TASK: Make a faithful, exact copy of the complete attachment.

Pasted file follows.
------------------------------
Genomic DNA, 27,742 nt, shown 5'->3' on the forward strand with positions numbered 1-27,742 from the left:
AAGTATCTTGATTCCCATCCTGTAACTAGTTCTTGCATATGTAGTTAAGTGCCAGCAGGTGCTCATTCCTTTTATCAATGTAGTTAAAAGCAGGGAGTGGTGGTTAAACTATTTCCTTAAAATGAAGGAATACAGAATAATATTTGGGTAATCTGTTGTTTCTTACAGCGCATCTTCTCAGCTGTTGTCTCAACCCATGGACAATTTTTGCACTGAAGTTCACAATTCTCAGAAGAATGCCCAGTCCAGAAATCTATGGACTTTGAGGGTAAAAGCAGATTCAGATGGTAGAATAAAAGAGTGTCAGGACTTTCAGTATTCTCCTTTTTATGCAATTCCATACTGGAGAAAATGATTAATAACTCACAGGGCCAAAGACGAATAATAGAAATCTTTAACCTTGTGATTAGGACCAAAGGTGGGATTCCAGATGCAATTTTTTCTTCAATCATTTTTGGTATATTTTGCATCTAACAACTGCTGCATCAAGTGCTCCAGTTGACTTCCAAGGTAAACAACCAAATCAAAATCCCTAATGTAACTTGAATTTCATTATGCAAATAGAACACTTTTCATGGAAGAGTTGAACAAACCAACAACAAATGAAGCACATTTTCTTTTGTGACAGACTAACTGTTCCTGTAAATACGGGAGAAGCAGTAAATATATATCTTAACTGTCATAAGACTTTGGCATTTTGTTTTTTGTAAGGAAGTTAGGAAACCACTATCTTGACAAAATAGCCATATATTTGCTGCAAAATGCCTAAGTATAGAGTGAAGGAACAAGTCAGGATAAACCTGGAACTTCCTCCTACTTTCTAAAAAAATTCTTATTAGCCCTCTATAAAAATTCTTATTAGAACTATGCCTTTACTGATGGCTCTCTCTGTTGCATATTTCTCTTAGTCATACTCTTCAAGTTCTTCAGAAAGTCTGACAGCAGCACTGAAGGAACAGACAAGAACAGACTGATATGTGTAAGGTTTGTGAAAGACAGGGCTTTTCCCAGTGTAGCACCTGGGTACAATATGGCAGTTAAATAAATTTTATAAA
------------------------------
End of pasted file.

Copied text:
Genomic DNA, 27,742 nt, shown 5'->3' on the forward strand with positions numbered 1-27,742 from the left:
AAGTATCTTGATTCCCATCCTGTAACTAGTTCTTGCATATGTAGTTAAGTGCCAGCAGGTGCTCATTCCTTTTATCAATGTAGTTAAAAGCAGGGAGTGGTGGTTAAACTATTTCCTTAAAATGAAGGAATACAGAATAATATTTGGGTAATCTGTTGTTTCTTACAGCGCATCTTCTCAGCTGTTGTCTCAACCCATGGACAATTTTTGCACTGAAGTTCACAATTCTCAGAAGAATGCCCAGTCCAGAAATCTATGGACTTTGAGGGTAAAAGCAGATTCAGATGGTAGAATAAAAGAGTGTCAGGACTTTCAGTATTCTCCTTTTTATGCAATTCCATACTGGAGAAAATGATTAATAACTCACAGGGCCAAAGACGAATAATAGAAATCTTTAACCTTGTGATTAGGACCAAAGGTGGGATTCCAGATGCAATTTTTTCTTCAATCATTTTTGGTATATTTTGCATCTAACAACTGCTGCATCAAGTGCTCCAGTTGACTTCCAAGGTAAACAACCAAATCAAAATCCCTAATGTAACTTGAATTTCATTATGCAAATAGAACACTTTTCATGGAAGAGTTGAACAAACCAACAACAAATGAAGCACATTTTCTTTTGTGACAGACTAACTGTTCCTGTAAATACGGGAGAAGCAGTAAATATATATCTTAACTGTCATAAGACTTTGGCATTTTGTTTTTTGTAAGGAAGTTAGGAAACCACTATCTTGACAAAATAGCCATATATTTGCTGCAAAATGCCTAAGTATAGAGTGAAGGAACAAGTCAGGATAAACCTGGAACTTCCTCCTACTTTCTAAAAAAATTCTTATTAGCCCTCTATAAAAATTCTTATTAGAACTATGCCTTTACTGATGGCTCTCTCTGTTGCATATTTCTCTTAGTCATACTCTTCAAGTTCTTCAGAAAGTCTGACAGCAGCACTGAAGGAACAGACAAGAACAGACTGATATGTGTAAGGTTTGTGAAAGACAGGGCTTTTCCCAGTGTAGCACCTGGGTACAATATGGCAGTTAAATAAATTTTATAAA